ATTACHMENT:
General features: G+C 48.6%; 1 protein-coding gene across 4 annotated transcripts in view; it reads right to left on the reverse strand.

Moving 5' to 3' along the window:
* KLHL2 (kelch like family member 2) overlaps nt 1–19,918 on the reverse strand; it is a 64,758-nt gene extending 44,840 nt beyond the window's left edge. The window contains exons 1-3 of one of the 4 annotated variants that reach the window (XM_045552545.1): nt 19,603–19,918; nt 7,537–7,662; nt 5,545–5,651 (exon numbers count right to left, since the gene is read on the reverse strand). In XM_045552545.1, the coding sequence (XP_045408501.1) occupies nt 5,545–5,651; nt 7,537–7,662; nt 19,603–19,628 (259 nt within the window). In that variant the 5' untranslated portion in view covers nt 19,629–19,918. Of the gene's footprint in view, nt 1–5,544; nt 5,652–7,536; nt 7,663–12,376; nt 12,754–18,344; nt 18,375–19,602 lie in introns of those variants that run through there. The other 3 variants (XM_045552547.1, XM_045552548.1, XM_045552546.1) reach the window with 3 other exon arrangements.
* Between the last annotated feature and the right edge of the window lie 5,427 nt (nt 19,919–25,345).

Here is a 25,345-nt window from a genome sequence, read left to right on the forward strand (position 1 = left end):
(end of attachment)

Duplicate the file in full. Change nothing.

General features: G+C 48.6%; 1 protein-coding gene across 4 annotated transcripts in view; it reads right to left on the reverse strand.

Moving 5' to 3' along the window:
* KLHL2 (kelch like family member 2) overlaps nt 1–19,918 on the reverse strand; it is a 64,758-nt gene extending 44,840 nt beyond the window's left edge. The window contains exons 1-3 of one of the 4 annotated variants that reach the window (XM_045552545.1): nt 19,603–19,918; nt 7,537–7,662; nt 5,545–5,651 (exon numbers count right to left, since the gene is read on the reverse strand). In XM_045552545.1, the coding sequence (XP_045408501.1) occupies nt 5,545–5,651; nt 7,537–7,662; nt 19,603–19,628 (259 nt within the window). In that variant the 5' untranslated portion in view covers nt 19,629–19,918. Of the gene's footprint in view, nt 1–5,544; nt 5,652–7,536; nt 7,663–12,376; nt 12,754–18,344; nt 18,375–19,602 lie in introns of those variants that run through there. The other 3 variants (XM_045552547.1, XM_045552548.1, XM_045552546.1) reach the window with 3 other exon arrangements.
* Between the last annotated feature and the right edge of the window lie 5,427 nt (nt 19,919–25,345).

Here is a 25,345-nt window from a genome sequence, read left to right on the forward strand (position 1 = left end):